Three Fort Wayne Fire Department firefighters who suffered ill effects from opioid exposure while treating a patient who had overdosed a few weeks ago have brought to the forefront the need to protect first responders.
While the three firefighters are OK, other first responders across the country also are experiencing rapid heart rates, dizziness, rashes and difficulty breathing as they treat patients who have, more than likely, mixed heroin with fentanyl and even carfentanil, a powerful animal tranquilizer that is 10,000 times more potent than morphine and 100 times more potent than fentanyl.
The Fort Wayne Fire Department responds to about 8,000 medical runs a year, according to FWFD Deputy Chief Adam O'Connor. The incident that happened a few weeks ago involved carfentanil, which prompted the administration to review the department's response.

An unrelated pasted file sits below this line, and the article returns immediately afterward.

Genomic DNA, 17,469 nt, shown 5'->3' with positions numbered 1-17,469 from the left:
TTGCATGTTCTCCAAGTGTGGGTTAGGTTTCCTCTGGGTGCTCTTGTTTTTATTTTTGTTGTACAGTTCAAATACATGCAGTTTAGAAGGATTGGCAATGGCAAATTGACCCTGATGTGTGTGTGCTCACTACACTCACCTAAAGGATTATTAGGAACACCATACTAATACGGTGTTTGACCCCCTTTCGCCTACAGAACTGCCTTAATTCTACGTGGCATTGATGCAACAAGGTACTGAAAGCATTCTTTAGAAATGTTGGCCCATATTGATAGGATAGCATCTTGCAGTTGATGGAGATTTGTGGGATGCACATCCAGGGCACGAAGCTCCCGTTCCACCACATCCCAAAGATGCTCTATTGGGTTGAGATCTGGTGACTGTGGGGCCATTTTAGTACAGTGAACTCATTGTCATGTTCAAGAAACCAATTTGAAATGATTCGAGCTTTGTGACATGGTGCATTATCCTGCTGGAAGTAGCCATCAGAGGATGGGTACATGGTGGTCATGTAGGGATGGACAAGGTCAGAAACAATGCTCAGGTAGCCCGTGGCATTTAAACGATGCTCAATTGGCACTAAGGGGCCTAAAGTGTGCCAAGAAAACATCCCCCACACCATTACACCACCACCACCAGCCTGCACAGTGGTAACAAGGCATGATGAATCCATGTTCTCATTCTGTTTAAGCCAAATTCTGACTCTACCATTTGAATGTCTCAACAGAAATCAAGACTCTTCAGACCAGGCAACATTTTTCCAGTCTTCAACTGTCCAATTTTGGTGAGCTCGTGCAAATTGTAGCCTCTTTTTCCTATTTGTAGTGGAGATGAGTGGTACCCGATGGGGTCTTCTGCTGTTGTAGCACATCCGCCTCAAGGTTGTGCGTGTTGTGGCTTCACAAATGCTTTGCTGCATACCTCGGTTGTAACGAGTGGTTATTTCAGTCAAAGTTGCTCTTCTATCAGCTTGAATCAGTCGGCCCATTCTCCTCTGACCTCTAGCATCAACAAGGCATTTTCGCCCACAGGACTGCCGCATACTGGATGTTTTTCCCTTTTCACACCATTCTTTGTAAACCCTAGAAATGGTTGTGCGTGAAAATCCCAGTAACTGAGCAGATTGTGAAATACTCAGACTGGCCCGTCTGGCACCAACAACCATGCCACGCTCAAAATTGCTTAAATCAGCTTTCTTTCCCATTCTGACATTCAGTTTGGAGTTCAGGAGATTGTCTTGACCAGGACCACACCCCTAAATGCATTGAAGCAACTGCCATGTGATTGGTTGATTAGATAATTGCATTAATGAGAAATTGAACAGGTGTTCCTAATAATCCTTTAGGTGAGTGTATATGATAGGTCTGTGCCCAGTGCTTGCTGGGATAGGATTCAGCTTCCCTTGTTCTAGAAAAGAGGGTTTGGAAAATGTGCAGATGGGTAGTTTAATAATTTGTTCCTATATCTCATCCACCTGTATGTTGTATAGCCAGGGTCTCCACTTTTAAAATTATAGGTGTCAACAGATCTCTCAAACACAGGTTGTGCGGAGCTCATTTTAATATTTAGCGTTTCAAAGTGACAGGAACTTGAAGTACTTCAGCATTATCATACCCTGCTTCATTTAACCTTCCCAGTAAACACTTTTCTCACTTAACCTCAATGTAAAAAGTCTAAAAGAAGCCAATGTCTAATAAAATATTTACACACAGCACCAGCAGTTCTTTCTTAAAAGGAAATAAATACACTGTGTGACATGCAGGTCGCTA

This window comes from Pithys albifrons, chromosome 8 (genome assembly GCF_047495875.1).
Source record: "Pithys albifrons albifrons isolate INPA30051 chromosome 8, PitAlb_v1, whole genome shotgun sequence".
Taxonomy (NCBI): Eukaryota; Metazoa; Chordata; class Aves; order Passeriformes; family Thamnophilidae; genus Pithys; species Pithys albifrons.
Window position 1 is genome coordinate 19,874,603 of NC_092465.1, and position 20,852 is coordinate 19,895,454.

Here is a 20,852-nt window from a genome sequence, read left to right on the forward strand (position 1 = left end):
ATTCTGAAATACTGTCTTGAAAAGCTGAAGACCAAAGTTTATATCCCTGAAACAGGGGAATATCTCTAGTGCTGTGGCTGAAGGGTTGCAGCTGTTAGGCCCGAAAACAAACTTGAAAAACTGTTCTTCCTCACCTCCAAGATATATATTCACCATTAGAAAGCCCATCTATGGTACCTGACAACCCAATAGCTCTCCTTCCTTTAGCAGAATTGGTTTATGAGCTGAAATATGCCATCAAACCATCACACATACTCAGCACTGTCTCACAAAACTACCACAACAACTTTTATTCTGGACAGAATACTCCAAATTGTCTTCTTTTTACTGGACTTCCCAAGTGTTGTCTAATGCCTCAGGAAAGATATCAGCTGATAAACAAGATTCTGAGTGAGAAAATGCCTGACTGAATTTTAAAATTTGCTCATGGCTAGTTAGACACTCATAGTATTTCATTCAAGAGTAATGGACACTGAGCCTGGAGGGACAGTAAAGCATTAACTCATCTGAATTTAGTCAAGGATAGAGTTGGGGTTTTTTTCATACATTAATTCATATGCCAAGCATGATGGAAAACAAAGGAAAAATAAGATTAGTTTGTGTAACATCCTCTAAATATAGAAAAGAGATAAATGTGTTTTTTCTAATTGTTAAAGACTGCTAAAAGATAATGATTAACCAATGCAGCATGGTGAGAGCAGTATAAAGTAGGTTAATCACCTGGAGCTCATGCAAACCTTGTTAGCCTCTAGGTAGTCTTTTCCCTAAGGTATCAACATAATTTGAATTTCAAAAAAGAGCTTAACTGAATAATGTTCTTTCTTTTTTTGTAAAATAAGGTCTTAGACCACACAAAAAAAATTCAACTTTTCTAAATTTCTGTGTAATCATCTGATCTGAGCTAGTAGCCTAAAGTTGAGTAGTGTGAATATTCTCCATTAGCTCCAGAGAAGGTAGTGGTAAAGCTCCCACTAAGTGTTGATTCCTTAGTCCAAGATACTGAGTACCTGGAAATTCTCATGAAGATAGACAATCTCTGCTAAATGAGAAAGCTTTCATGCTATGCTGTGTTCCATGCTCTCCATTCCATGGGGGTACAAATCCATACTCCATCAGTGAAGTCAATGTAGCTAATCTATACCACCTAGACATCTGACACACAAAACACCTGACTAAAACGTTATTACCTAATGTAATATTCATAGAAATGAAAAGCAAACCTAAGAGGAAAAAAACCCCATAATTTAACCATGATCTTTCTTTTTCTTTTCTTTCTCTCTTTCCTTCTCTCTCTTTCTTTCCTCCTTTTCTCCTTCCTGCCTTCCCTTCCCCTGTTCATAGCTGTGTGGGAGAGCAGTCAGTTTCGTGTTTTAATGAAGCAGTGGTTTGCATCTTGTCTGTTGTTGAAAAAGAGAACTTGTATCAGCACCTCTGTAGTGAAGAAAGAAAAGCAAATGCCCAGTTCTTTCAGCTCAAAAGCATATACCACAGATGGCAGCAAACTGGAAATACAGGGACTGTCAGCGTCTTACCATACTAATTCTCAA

O'Connor said the department has administered Narcan approximately 120 times within the last year.
O'Connor said firefighters have personal protective equipment, such as medical masks and cover-up gowns with sleeves, to minimize rashes and inhalation of carfentanil's fine powder that can travel swiftly through the air as they move the patient.
Difficulty arises when a caller doesn't inform dispatch of an overdose, instead saying the patient is having difficulty breathing. O'Connor said firefighters also must practice situational awareness.
"We work closely with Fort Wayne Police Department narcotics division to stay abreast of trends in the illicit drug activity to keep our firefighters safe," O'Connor said.